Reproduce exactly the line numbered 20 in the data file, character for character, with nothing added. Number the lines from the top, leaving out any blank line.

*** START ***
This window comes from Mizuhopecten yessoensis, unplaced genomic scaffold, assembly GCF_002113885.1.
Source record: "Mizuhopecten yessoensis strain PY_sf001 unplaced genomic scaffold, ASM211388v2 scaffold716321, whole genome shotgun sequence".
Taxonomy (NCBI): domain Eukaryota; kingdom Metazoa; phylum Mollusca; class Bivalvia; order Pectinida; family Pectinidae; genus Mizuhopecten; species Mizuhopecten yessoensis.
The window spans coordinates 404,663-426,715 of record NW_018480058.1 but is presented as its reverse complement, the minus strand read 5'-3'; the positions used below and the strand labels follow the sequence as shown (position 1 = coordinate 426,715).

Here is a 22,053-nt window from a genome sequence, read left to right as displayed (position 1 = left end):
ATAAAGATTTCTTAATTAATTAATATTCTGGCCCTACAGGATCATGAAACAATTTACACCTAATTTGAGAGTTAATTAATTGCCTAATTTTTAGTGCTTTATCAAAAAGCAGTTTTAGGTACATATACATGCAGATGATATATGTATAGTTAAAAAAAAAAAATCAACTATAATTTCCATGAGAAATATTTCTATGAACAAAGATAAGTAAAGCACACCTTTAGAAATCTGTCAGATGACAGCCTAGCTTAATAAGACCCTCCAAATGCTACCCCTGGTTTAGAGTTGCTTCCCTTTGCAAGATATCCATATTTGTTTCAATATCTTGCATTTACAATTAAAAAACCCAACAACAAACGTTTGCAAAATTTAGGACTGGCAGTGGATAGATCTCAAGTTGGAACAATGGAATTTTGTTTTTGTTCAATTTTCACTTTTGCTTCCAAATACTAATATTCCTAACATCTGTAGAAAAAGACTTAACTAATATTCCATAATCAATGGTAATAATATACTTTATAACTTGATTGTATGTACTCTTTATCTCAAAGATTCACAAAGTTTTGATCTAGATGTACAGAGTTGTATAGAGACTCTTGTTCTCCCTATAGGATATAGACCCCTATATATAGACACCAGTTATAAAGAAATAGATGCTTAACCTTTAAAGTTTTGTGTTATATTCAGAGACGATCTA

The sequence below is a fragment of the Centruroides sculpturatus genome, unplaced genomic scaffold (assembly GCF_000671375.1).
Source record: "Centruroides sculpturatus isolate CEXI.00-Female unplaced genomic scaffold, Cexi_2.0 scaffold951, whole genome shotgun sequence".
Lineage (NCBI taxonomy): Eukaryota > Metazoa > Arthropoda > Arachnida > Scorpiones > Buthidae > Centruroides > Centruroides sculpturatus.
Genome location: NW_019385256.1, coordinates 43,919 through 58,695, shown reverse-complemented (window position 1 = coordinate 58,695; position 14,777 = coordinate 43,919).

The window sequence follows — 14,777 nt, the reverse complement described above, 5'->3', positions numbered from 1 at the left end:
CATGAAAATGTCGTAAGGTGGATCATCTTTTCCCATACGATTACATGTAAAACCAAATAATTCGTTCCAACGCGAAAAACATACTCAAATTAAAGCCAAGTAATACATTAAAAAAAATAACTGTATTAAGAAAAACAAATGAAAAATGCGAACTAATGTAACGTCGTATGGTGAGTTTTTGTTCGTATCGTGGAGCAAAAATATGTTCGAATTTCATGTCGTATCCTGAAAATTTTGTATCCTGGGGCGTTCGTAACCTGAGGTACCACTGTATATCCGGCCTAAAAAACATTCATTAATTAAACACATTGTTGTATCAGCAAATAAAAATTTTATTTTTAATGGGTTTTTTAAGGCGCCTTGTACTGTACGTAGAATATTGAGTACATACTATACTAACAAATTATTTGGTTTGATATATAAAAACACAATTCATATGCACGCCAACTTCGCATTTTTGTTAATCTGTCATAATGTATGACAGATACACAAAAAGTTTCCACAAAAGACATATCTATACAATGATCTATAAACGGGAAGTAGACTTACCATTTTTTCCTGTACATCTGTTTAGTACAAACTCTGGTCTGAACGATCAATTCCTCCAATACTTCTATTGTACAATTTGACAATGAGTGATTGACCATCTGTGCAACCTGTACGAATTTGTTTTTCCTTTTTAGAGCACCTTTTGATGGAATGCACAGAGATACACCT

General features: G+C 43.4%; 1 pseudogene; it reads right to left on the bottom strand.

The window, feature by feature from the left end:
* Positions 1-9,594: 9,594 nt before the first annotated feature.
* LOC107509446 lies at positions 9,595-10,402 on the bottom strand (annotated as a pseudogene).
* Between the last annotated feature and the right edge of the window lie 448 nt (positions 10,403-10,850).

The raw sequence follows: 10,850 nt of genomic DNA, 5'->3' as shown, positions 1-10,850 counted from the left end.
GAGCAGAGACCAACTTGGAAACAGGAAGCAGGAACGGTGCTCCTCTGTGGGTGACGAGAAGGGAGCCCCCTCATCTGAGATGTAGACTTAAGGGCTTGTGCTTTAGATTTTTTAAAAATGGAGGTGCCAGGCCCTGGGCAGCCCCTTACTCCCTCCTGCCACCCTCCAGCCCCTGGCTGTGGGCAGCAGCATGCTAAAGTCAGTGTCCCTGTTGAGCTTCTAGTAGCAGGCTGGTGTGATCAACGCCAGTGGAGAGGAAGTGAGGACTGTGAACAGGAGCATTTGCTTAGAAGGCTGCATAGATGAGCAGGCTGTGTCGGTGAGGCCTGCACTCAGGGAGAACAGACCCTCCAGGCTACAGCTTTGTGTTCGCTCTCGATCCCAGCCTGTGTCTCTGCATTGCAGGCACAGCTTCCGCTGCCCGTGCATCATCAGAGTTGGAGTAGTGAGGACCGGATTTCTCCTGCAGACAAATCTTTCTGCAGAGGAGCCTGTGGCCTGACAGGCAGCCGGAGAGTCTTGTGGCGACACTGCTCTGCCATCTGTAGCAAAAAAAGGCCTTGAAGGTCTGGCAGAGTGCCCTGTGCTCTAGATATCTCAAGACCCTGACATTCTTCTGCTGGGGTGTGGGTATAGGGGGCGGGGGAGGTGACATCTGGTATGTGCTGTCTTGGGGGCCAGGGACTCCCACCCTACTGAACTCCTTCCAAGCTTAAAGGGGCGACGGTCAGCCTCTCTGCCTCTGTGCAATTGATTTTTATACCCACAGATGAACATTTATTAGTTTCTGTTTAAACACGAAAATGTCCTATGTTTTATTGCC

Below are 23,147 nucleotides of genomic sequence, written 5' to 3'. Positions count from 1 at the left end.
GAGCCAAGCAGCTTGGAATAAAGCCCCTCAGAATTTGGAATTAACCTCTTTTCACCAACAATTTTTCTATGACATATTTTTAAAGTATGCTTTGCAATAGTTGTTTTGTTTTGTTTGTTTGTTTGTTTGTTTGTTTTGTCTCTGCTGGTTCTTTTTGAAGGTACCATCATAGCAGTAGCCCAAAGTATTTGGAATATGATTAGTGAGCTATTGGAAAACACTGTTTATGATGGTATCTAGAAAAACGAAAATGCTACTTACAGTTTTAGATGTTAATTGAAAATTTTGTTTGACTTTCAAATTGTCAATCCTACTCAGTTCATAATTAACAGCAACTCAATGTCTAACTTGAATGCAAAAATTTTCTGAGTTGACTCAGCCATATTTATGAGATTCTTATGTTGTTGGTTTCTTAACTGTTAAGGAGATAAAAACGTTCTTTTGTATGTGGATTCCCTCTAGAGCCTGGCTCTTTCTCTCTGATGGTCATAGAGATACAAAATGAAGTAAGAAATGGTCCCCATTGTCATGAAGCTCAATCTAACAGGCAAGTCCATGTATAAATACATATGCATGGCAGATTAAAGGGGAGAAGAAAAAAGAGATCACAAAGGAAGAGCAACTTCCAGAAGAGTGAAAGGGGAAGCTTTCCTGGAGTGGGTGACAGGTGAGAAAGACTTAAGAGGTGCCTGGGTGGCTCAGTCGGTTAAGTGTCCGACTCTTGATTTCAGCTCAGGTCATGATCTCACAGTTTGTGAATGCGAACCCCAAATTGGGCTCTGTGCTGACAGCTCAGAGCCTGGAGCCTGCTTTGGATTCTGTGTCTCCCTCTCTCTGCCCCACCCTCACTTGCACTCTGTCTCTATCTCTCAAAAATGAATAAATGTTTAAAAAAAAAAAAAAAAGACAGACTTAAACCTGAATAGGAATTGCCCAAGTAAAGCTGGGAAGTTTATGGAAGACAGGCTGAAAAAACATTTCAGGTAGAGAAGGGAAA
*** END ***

Below are 23,147 nucleotides of genomic sequence, written 5' to 3'. Positions count from 1 at the left end.